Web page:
Now, Hillary has real plans to address the concerns she’s heard from you on the campaign trail. She’s got specific ideas to invest in new jobs, to help workers share in their company’s profits, to help put kids in preschool, and put students through college without taking on a ton of debt. That’s what leaders do.
And then there’s Donald Trump. He’s not really a plans guy. Not really a facts guy, either. He calls himself a business guy, which is true, but I have to say, I know plenty of businessmen and women who’ve achieved success without leaving a trail of lawsuits, and unpaid workers, and people feeling like they got cheated.
Does anyone really believe that a guy who’s spent his 70 years on this Earth showing no regard for working people is suddenly going to be your champion? Your voice? If so, you should vote for him. But if you’re someone who’s truly concerned about paying your bills, and seeing the economy grow, and creating more opportunity for everybody, then the choice isn’t even close. If you want someone with a lifelong track record of fighting for higher wages, better benefits, a fairer tax code, a bigger voice for workers, and stronger regulations on Wall Street, then you should vote for Hillary Clinton.
And if you’re concerned about who’s going to keep you and your family safe in a dangerous world – well, the choice is even clearer. Hillary Clinton is respected around the world not just by leaders, but by the people they serve. She’s worked closely with our intelligence teams, our diplomats, our military. And she has the judgment, the experience, and the temperament to meet the threat from terrorism. It’s not new to her. Our troops have pounded ISIL without mercy, taking out leaders, taking back territory. I know Hillary won’t relent until ISIL is destroyed. She’ll finish the job – and she’ll do it without resorting to torture, or banning entire religions from entering our country. She is fit to be the next Commander-in-Chief.
Meanwhile, Donald Trump calls our military a disaster. Apparently, he doesn’t know the men and women who make up the strongest fighting force the world has ever known. He suggests America is weak. He must not hear the billions of men, women, and children, from the Baltics to Burma, who still look to America to be the light of freedom, dignity, and human rights. He cozies up to Putin, praises Saddam Hussein, and tells the NATO allies that stood by our side after 9/11 that they have to pay up if they want our protection. Well, America’s promises do not come with a price tag. We meet our commitments. And that’s one reason why almost every country on Earth sees America as stronger and more respected today than they did eight years ago.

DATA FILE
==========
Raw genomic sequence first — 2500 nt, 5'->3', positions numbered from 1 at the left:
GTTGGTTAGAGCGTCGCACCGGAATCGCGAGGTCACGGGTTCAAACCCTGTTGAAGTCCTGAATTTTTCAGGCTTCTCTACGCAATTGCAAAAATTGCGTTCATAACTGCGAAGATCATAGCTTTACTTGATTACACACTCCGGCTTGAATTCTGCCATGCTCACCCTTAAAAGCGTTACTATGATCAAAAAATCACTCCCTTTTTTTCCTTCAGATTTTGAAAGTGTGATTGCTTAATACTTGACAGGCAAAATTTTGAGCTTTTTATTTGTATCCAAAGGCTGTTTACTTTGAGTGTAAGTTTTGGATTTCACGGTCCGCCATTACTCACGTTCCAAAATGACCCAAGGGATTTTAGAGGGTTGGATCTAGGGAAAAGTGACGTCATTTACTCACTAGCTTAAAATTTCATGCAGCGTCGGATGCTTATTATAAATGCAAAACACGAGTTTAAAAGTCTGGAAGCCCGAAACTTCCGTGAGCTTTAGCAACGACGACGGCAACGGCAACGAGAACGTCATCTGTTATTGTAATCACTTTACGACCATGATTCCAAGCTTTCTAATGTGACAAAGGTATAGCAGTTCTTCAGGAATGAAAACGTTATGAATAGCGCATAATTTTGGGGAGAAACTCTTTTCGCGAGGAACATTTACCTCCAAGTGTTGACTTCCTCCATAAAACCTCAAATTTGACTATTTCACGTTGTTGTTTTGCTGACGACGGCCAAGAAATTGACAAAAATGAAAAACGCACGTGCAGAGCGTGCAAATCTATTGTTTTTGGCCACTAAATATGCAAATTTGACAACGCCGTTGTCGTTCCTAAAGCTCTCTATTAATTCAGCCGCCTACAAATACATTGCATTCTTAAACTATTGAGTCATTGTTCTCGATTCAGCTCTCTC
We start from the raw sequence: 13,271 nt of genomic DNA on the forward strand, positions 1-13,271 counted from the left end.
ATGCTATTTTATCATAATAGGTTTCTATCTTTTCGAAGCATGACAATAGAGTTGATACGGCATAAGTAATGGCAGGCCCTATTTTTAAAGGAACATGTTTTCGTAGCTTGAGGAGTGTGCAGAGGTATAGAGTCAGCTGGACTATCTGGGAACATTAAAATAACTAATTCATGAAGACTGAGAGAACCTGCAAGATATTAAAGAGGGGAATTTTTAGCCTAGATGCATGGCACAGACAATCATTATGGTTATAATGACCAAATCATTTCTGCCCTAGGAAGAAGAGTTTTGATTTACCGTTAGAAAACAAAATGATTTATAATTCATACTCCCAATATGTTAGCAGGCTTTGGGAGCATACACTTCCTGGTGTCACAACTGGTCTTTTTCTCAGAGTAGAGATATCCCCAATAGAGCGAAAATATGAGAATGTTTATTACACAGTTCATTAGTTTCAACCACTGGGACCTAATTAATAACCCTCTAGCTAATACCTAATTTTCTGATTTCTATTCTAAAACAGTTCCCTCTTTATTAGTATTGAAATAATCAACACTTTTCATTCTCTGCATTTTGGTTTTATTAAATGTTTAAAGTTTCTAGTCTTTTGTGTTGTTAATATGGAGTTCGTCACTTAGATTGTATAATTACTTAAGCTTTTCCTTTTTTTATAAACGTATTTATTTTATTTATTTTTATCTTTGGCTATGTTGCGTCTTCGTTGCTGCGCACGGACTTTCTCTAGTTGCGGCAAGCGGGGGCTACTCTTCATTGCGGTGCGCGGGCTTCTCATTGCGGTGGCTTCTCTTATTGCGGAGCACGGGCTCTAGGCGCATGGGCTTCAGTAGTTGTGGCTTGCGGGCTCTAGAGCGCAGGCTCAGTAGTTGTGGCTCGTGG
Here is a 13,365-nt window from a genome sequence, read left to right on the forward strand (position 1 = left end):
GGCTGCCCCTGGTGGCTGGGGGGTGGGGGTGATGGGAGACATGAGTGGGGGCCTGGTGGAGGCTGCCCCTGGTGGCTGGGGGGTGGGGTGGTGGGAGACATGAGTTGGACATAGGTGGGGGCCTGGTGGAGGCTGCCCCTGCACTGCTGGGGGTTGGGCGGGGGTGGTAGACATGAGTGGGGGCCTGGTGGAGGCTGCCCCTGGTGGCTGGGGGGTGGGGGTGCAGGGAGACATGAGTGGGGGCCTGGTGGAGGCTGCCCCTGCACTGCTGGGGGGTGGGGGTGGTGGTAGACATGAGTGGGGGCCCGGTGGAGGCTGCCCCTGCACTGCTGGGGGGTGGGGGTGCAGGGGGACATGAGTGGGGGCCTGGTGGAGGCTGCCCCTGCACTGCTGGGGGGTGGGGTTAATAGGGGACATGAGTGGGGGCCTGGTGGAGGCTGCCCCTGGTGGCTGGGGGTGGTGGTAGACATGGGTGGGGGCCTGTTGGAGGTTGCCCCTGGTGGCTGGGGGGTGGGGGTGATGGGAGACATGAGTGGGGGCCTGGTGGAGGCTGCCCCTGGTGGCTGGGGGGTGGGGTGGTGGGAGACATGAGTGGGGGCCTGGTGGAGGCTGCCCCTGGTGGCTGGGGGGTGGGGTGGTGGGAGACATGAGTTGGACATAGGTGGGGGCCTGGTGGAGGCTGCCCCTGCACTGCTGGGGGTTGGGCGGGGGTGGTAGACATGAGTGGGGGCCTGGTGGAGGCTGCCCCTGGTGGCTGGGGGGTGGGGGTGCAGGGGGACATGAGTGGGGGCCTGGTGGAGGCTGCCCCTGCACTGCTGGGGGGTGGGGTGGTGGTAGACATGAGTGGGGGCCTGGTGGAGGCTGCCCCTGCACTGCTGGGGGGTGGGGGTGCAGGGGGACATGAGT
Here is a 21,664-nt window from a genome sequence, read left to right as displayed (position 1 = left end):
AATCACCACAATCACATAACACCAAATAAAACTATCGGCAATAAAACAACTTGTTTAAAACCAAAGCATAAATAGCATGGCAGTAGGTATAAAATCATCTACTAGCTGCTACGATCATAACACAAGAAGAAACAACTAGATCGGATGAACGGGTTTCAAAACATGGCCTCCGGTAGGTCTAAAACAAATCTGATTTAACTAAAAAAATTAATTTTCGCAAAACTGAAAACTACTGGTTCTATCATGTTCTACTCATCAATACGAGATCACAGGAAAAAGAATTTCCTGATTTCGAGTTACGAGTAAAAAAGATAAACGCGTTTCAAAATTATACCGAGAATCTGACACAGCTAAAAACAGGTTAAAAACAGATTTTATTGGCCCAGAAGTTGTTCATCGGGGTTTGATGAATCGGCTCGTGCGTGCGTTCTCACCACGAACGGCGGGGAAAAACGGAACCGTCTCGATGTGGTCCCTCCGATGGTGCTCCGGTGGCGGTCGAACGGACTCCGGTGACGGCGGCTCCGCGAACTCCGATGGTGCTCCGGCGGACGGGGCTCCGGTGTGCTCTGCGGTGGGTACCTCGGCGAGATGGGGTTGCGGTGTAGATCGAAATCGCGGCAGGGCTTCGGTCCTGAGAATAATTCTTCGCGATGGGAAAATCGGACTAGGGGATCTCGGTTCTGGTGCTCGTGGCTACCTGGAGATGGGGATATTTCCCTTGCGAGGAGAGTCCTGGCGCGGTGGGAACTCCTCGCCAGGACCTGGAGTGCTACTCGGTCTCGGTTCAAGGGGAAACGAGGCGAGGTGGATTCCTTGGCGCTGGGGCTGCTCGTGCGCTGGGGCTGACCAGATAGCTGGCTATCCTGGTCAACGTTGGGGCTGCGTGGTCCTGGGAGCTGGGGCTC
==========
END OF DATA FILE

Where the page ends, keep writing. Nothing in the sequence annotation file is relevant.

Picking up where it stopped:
America is already great. America is already strong. And I promise you, our strength, our greatness, does not depend on Donald Trump.
In fact, it doesn’t depend on any one person. And that, in the end, may be the biggest difference in this election – the meaning of our democracy.
Ronald Reagan called America “a shining city on a hill.” Donald Trump calls it “a divided crime scene” that only he can fix. It doesn’t matter to him that illegal immigration and the crime rate are as low as they’ve been in decades, because he’s not offering any real solutions to those issues. He’s just offering slogans, and he’s offering fear. He’s betting that if he scares enough people, he might score just enough votes to win this election.
That is another bet that Donald Trump will lose. Because he’s selling the American people short. We are not a fragile or frightful people. Our power doesn’t come from some self-declared savior promising that he alone can restore order. We don’t look to be ruled. Our power comes from those immortal declarations first put to paper right here in Philadelphia all those years ago; We hold these truths to be self-evident, that all men are created equal; that together, We, the People, can form a more perfect union.